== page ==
Boosting your employability

They relate to our ability to interpret the world around us, relate to people effectively and to set, then meet, organisational goals. 

We have explained the eight core employability skills that typically recognised across all job sectors, and listed under essential and desired qualities in job descriptions. Recruiters have different priorities in the balance of skills according to the role and organisation. We suggest finding out as much as possible about what is wanted as you explore potential roles, and do more careful research before applying.

Under each skill is a list of ways to prove or improve this skill, all of which are achievable while studying or working at Oxford and include remote-working opportunities.


Covid-19 has brought worry about career development for many people, and for others it has cast a new light on related professional plans.

For reassurance and practical tips, listen to Herminia Ibarra's webinar Taking advantage of the coronavirus disruption to rethink (and possibly reinvent) your career' (recorded on Tuesday 14 April at the London Business School)

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Core employability skills are increasingly relevant for academia, even if not made explicit in the job description.

For example, commercial awareness is vital to understanding the position of an academic department and its development opportunities amidst economic and political change affecting funding streams.

Leadership, management and strategic thinking skills are critical to departments preparing submissions for the Research or Teaching Excellence Frameworks (REF and TEF), the UK’s system for assessing the quality of research and teaching respectively, and of allocating funds accordingly.

For further insight, see our section on Pursuing Academia in What’s next for you?

Developing skills for an academic career

The organisation Vitae exists to support the development of researchers across all sectors. You have access to their resources through Oxford's membership. Vitae’s ‘Researcher development Framework’ (RDF) sets out in detail the skills required for and gained through research (and broader academic) endeavours; it can be used as a tool for bench-marking your current level in each of the 63 identified skills and familiarising yourself with what will be expected in more senior academic roles.

Perhaps more usefully, you can assess your skill development using a specific lens on the RDF that focuses on leadership, knowledge exchange, public engagement, teaching, intrapreneurship, researcher mobility or employability beyond academia.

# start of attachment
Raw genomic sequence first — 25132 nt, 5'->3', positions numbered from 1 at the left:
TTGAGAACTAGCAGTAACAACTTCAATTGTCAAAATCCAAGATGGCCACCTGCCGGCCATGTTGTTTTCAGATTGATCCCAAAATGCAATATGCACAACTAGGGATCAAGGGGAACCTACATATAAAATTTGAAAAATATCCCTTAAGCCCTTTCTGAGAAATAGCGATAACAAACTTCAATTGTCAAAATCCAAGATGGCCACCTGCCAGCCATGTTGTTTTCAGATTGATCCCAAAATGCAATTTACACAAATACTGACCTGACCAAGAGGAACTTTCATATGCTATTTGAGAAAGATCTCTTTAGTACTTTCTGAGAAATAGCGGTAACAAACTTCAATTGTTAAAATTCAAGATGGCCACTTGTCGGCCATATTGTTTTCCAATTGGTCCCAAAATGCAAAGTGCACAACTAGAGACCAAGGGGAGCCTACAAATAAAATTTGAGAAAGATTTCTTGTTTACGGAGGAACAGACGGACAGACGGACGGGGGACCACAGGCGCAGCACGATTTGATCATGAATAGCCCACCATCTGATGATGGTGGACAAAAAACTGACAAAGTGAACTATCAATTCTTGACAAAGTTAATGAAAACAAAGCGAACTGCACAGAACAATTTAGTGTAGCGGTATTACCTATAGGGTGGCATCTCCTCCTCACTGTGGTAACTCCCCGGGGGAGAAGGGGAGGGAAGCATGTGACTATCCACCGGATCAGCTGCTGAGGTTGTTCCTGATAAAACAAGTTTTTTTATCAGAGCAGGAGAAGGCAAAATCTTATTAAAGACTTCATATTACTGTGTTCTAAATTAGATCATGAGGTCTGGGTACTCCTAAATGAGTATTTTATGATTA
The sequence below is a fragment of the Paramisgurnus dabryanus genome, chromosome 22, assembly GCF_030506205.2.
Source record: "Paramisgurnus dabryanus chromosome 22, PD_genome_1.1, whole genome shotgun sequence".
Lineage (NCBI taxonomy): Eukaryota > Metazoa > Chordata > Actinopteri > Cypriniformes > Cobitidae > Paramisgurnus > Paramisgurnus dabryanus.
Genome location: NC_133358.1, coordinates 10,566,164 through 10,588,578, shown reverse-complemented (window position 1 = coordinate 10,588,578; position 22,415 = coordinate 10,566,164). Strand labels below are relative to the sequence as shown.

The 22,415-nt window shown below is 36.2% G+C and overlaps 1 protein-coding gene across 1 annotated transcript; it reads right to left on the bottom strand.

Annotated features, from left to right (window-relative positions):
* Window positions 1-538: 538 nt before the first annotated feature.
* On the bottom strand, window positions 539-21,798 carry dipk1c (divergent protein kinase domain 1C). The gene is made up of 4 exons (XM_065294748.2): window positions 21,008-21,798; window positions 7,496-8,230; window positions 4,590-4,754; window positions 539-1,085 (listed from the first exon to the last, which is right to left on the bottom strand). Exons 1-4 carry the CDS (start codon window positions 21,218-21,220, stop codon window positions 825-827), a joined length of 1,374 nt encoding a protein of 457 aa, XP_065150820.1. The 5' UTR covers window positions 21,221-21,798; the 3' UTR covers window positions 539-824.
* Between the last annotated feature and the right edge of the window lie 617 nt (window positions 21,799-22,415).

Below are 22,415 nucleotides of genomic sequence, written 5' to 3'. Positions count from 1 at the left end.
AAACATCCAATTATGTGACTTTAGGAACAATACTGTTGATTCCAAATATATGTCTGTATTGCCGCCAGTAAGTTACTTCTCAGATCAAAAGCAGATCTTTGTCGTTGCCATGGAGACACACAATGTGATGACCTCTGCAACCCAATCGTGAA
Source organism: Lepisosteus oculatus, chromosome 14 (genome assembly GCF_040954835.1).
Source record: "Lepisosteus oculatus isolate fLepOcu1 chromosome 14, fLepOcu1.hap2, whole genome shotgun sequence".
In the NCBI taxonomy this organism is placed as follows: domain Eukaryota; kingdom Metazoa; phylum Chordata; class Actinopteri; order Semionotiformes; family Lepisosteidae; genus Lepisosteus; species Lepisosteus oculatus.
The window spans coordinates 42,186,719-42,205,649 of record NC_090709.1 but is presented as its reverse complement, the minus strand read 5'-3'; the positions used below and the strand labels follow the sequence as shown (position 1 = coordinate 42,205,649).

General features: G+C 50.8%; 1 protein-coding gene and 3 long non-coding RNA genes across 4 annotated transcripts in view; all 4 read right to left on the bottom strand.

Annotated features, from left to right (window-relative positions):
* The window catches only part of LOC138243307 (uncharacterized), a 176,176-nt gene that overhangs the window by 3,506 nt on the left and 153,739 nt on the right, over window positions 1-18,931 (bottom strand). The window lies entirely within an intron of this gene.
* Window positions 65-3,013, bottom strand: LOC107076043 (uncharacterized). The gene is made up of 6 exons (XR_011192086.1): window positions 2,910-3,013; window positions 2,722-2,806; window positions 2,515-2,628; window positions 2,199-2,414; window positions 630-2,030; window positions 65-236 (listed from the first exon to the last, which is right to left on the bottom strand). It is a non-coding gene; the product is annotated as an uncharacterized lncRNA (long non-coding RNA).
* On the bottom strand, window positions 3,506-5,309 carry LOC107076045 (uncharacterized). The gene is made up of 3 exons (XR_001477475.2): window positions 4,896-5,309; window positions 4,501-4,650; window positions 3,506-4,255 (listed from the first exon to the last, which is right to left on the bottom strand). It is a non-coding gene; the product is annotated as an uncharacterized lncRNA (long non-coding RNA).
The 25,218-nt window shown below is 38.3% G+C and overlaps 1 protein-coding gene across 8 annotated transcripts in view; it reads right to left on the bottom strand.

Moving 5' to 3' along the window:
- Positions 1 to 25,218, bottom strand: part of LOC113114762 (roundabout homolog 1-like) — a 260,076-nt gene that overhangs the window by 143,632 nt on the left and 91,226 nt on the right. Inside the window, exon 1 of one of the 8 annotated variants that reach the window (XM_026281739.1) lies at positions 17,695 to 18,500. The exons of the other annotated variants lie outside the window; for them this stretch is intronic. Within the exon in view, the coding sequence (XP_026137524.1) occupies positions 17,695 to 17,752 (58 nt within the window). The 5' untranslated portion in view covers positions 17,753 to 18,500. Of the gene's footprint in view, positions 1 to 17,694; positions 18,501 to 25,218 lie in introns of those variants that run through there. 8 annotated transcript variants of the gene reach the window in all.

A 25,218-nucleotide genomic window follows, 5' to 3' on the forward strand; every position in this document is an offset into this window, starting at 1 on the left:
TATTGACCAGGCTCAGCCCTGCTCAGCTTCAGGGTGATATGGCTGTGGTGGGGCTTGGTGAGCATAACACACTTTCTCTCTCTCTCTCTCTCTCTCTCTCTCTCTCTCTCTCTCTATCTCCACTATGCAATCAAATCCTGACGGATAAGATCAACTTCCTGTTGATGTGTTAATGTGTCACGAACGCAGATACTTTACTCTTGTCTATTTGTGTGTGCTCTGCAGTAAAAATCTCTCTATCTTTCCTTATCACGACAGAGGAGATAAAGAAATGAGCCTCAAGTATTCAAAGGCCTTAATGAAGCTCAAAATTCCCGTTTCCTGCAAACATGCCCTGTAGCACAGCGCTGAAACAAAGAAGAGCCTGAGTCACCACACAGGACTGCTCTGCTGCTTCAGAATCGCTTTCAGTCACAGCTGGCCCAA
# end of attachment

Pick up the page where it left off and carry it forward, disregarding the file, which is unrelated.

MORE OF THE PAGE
Talking to current postdocs and visiting other research groups or labs will help you gain insights into relevant skill-sets for your area and those relating to institutional priorities.  Ask your supervisor and others in your department for suggestions as to who to talk to. Consider showing them a draft CV and ask them to comment on how effectively you are demonstrating your skills.

Recruitment is similar to match-making in that the fit has got to work both ways. Unfortunately, we tend to dwell on trying to understand which work settings may suit us best, rarely considering how a research background is understood in working worlds outside academia.

Our research amongst employers shows that some have out-dated, stereotypical views of academic research, for example that it comprises one core activity e.g. staring down a microscope or at ancient manuscripts. Others see it as involving very long time horizons such as thesis submission after three or four years, not realising that there are multiple project deadlines within this. Another common perception is that researchers always prefer to work independently and have little or no experience of teamwork.

One could laugh at these stereotypes or dismiss them because they do not reflect personal experience. Yet the reason to pay attention is that they will to some extent shape the way your application is seen.

Read more on employer perspectives and careers beyond academia in our Early Career Researchers blog.

Meeting people is the best way to understand what every day working life is like in any given sector, and to hear what organisations are looking for in new recruits.

Every year we run a one day a large number of Careers Fairs catering to all interests, plus a one day Careers Conference for Researchers.

  • Use the above links to can our online booklets for full details of the varied organisations and individuals who have participated, many of them with doctorates now working beyond academia.
  • Listen to podcasts from employees (some of whom have doctorates) found in 'our resources' of our relevant sector pages.
  • Remember; participating organisations want to recruit from Oxford and have paid to have their contact details remain available in the booklet. They will be happy to hear from you and respond to your questions by email or phone.

Conversations are ideal when exploring your options. Our Careers Fairs will go virtual from September 2020, giving you new ways to learn about - and connect to - different organisations across the world.

Keep updated on timings for each fair and pre-event orientation sessions via the Careers Fairs page.

Your skills will broaden and deepen as you progress through your research degree and related job.

Check that you understand the broad core employability skills listed on our page and if you're pressed for time, use these for a quick audit of what you can demonstrate.

To do this well, use our Career Weaver, a web-based application to help you identify, take ownership of and clearly articulate:

  • what you love
  • what you are good at (your skills!)
  • why you do it.

Inkpath is an excellent tool for tracking the training and other activities you engage in to boost certain skills, which can then be used in your applications. You can sign up for free as an Oxford student or staff member and retain your personal profile for use anywhere in the world. There's an excellent demo on their site.

We recommend talking about the skills you would like to boost with your supervisor (if you are a DPhil student) for example in your annual Training Needs Analysis, and with your PI or another senior colleague (if you are a research staff member), including  in your annual Professional/Career Development Review.  Remember that you can also do this with a Careers Adviser (by booking an appointment).

If you are very busy, take a moment to reassess your priorities: What matters most in the long term, your PI’s project or your ability to contribute to the world?